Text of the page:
The fact that the Kings had a major issue with Cal Petersen and his unreliable netminding didn’t just materialize Tuesday night, when Petersen came on in relief and failed to rescue them from an abominable showing in a 9-8 home loss to Seattle.

Those seeds were planted in the preseason, when Petersen wasn’t particularly solid against Anaheim and Vegas after an injury caused him to miss a portion of training camp. And those seeds turned into uncontrollable weeds when regular-season games began. The Kings, who have been wildly inconsistent in their play, had to score seven times to bail Petersen out in Minnesota. Two starts later in Pittsburgh, he was pulled after giving up three first-period goals in a 6-1 loss.

It isn’t all on him, but Petersen has shown a propensity to let in questionable goals even in the games in which he is solid. And the Kings offered recognition of their serious issue in net when they put 28-year-old Petersen on waivers Wednesday.

Uh-oh. General manager Rob Blake has a pricey problem on his hands.

Petersen is nine starts into the first year of a three-year, $15 million extension, which Blake signed him to before the 2021-22 season. The Kings, now emerging from their rebuild and looking to build off last season’s playoff performance, had hoped Petersen would be ready by now to take over for 36-year-old franchise stalwart Jonathan Quick. Petersen has a 5-3-2 record, but that’s mostly because of the goal support he’s gotten. He has only three quality starts, a 3.75 goals-against average and an .868 save percentage, which is unsightly even if you account for increasing scoring league-wide.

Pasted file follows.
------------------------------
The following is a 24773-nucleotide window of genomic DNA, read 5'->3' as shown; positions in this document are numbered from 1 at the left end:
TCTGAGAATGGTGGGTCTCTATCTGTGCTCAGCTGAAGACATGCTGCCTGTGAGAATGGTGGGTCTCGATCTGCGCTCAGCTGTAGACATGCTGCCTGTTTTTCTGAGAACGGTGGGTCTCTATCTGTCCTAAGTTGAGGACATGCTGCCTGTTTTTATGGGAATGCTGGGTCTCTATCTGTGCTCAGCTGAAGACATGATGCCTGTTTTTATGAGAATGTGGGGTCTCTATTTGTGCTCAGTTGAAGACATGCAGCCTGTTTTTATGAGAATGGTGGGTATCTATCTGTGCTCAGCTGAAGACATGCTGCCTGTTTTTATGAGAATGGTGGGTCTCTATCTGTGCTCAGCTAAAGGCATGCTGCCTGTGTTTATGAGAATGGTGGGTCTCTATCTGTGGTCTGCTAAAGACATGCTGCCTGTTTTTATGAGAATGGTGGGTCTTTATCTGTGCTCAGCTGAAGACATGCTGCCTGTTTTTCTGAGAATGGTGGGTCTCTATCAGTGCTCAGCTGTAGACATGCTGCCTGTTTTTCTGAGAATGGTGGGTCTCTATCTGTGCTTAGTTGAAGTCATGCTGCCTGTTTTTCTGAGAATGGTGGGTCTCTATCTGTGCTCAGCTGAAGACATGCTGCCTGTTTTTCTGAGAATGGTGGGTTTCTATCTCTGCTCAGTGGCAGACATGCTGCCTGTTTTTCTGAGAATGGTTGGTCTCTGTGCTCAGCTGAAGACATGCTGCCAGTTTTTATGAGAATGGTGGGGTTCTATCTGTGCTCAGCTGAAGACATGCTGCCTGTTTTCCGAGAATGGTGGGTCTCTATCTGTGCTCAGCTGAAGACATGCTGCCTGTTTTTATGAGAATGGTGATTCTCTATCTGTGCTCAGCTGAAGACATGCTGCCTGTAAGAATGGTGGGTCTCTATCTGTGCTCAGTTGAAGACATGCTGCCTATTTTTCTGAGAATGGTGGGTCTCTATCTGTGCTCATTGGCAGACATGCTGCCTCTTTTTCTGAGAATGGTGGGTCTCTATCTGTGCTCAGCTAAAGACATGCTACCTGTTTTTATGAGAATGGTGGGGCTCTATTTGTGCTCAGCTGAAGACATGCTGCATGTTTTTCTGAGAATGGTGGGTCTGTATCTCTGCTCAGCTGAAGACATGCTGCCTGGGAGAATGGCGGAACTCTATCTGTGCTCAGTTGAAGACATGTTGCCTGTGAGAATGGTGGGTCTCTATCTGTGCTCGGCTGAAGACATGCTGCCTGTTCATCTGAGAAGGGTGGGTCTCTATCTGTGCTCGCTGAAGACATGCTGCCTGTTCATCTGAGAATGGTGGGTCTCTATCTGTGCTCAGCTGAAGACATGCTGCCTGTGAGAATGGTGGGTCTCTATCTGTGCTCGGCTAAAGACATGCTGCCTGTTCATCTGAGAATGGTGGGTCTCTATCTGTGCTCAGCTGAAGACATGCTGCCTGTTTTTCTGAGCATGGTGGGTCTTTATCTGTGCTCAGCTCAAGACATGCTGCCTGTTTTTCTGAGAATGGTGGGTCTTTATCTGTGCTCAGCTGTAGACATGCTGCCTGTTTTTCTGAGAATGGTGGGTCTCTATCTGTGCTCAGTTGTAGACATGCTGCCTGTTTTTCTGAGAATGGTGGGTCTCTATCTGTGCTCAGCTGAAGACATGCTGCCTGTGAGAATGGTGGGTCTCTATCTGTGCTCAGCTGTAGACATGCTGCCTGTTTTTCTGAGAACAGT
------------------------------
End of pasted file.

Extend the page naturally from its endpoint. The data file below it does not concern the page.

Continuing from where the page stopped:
The Kings surely thought they had something in Petersen, who was drafted by Buffalo in 2013 but chose to play college hockey at Notre Dame. The Kings signed Petersen as a free agent in 2017, then signed him to a two-year extension in 2019. By Sept. 2021, when Petersen signed the extension, he had appeared in 54 NHL games and ascended to become Quick’s backup, but the hoped-for next step has not been taken.

Blake’s problem is compounded by Quick being unable to carry the franchise as he once did. Nor should he have to, at this point in his career. But between Petersen and Quick, who is in the final year of his deal, the Kings have nearly $11 million of cap space tied up in two goalies. And it’s not like Quick – with a slash line of 7-6-2/3.30/.890 – has been lights-out or has even been duplicating last year’s impressive comeback season.